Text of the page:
I am halfway through the third book of J.R.R. Tolkien's The Lord of the Rings - I am going to hate for this story to end.
Last night, I read of the fall of Theoden on the fields of Pelennor and of the fall of Denethor in the tomb of his father. Could the deaths of two men be any different?
Against the evil forces of Mordor, each was faced with certain annihilation. As the day of battle dawned before the gates of Gondor, both Theoden and Denethor understood that they would not see another sunrise. But consider how each faced death....
Theoden, king of the Rohirrim, rode into battle - rising in his stirrups he cried in a loud voice, more clear than any there had ever heard a mortal man achieve before: "Arise, arise, Riders of Theoden! Fell deeds awake: fire and slaughter! spear shall be shaken, shield be splintered, a sword-day, a red day, ere the sun rises! Ride now, ride now! Ride to Gondor!"
Hours later, as Theoden lay dying on the gore-strewn field, his last words were: "My body is broken. I go to my fathers. And even in their mighty company I shall not now be ashamed....A grim morn, and a glad day, and a golden sunset!"
Eomer, to whom Theoden had given the charge to rule the Rohirrim, honored his fallen king thus: "Out of doubt, out of dark to the day's rising I came singing in the sun, sword unsheathing. To hope's end I rode and to heart's breaking: Now for wrath, now for ruin and a red nightfall!" Tolkien writes of Eomer, And then wonder took him, and a great joy; and he cast his sword up in the sunlight and sang as he caught it..." Having paused to consider his fallen king - his example in life and in death - Eomer passionately led yet another charge against the terrible army opposing them.
But consider Lord Denethor, Steward of Gondor. Faced with imminent death, Denethor despairs and sinks into madness. Fleeing the conflict, he takes his wounded son Faramir to the tomb of his fathers and there builds a pyre on which he plans to destroy both himself and his son. He has no hope for himself or his son or his country - if Sauron and evil are eventually going to triumph anyway, why not at least choose the time and mode of their own deaths? Racing to save Faramir, Gandalf confronts Denethor: "The houses of the dead are no places for the living..." But Denethor replies, "...soon all shall be burned. The West has failed. It shall all go up in a great fire,and all shall be ended. Ash! Ash and smoke blown away on the wind!" Although Gandalf is able to save the wounded Faramir, Denethor leaps to the top of the bier and lights the wood at his feet, thus destroying himself.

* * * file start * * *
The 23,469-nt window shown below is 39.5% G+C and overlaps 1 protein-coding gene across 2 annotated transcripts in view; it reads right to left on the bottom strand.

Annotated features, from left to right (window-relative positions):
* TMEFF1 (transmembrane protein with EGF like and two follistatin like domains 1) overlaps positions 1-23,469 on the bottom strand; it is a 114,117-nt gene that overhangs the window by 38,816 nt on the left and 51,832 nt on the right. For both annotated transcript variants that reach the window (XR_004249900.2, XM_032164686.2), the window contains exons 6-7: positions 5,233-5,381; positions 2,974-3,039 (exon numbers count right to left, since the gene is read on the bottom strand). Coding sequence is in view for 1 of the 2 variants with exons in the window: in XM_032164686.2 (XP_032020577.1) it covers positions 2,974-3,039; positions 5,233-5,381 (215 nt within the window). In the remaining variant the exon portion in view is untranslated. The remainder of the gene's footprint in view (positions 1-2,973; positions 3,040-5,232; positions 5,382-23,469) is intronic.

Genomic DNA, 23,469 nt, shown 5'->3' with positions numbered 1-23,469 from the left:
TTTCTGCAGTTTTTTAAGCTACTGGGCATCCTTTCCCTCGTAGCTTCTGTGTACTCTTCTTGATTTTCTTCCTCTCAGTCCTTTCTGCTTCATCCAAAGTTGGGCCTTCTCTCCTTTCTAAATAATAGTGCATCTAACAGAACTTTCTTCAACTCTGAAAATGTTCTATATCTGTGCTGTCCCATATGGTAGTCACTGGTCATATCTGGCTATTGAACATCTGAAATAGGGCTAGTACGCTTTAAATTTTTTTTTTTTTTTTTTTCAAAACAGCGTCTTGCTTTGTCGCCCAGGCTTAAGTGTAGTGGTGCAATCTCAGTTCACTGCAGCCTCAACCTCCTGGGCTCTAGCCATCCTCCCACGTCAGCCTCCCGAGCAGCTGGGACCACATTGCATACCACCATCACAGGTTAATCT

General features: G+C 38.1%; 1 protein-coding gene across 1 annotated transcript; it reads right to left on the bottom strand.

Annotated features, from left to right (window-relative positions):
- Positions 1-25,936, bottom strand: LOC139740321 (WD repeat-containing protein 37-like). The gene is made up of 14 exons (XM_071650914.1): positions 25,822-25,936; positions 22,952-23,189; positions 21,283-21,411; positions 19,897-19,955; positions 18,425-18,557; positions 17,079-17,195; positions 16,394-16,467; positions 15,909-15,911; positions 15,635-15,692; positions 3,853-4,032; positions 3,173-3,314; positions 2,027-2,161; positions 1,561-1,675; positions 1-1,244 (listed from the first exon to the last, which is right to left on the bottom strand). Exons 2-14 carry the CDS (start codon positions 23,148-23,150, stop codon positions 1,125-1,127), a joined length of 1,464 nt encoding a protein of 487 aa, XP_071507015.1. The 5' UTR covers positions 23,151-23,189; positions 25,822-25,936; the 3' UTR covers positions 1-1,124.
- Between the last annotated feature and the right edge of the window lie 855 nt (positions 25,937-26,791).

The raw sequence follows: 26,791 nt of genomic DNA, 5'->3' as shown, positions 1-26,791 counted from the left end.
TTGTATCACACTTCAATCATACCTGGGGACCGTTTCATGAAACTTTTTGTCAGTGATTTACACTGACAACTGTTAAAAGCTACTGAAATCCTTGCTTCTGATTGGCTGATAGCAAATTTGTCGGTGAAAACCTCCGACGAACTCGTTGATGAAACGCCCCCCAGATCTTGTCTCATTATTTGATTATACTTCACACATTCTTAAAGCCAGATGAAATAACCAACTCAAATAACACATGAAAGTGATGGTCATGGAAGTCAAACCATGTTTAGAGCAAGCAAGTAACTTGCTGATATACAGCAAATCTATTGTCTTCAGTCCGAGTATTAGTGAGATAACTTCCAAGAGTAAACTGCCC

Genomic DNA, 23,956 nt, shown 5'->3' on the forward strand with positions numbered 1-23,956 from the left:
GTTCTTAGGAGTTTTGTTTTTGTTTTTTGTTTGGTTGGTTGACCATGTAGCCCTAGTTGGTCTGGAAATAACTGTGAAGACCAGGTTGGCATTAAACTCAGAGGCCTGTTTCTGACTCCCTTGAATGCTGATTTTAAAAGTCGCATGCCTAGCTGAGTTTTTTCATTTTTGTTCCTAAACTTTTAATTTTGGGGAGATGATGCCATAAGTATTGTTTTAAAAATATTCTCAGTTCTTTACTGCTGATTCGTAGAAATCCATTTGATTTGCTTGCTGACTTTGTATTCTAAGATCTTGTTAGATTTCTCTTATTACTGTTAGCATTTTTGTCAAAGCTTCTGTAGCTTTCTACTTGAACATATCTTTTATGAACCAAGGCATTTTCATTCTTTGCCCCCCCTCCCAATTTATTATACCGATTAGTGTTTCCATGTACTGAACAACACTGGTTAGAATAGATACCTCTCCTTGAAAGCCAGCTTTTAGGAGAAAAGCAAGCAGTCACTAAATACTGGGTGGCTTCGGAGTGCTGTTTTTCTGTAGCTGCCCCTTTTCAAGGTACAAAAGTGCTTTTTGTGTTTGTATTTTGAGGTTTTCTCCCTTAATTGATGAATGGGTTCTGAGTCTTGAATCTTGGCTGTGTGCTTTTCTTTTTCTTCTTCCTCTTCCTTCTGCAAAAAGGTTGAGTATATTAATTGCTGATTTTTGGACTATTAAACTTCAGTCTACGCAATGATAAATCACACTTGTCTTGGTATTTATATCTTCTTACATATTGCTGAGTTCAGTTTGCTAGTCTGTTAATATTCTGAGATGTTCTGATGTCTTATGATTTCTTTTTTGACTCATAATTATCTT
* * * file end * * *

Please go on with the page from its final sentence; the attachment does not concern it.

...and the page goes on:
Theoden lives fully, right up to the moment of his death - and his last words to those around him are a reminder that this life is not all they have. This life is worth fighting for, and dying for, precisely because of the glorious life that comes after. He passes from pain and broken-ness, through a "glorious sunset," into the sunrise of life eternal with his fathers. The Rohirrim are not afraid to fight, to live gloriously, because they are not afraid to die.
Lord Denethor, on the other hand, had only Here and Now - this present life was all the glory to be had, and it had all come to ruin. He was terrified of death and shadow and of fading into nothingness. Unlike Theoden, Denethor saw no "glorious sunset" - he saw only ash and smoke, blown away on the wind. Denethor wanted desperately to live a glorious life...yet was impotent to do so because of his overwhelming fear of death.
Thankfully, life for most of us isn't as horrific at the Battle of the Pelennor Fields. But still, in small struggles or great, I yearn to face this life's difficulties and trials with a heart like Theoden's. A heart riding hard to Glory.
...the battle-fury of his fathers ran like new fire in (Theoden's) veins, and he was borne up on Snowmane like a god of old, even as Orome the Great in the battle of the Valar when the world was young. His golden shield was uncovered, and lo! it shone like an image of the Sun, and the grass flamed into green about the feet of his steed. For morning came, morning and a wind from the sea; and darkness was removed, and the hosts of Mordor wailed, and terror took them, and they fled,and died, and the hoofs of wrath rode over them. And then all the host of Rohan burst into song, and they sang as they slew, for the joy of battle was on them, and the sound of their singing that was fair and terrible came even to the City. - J.R.R. Tolkien, The Lord of the Rings: The Return of the King
found an old poem from baby felix
3 weeks ago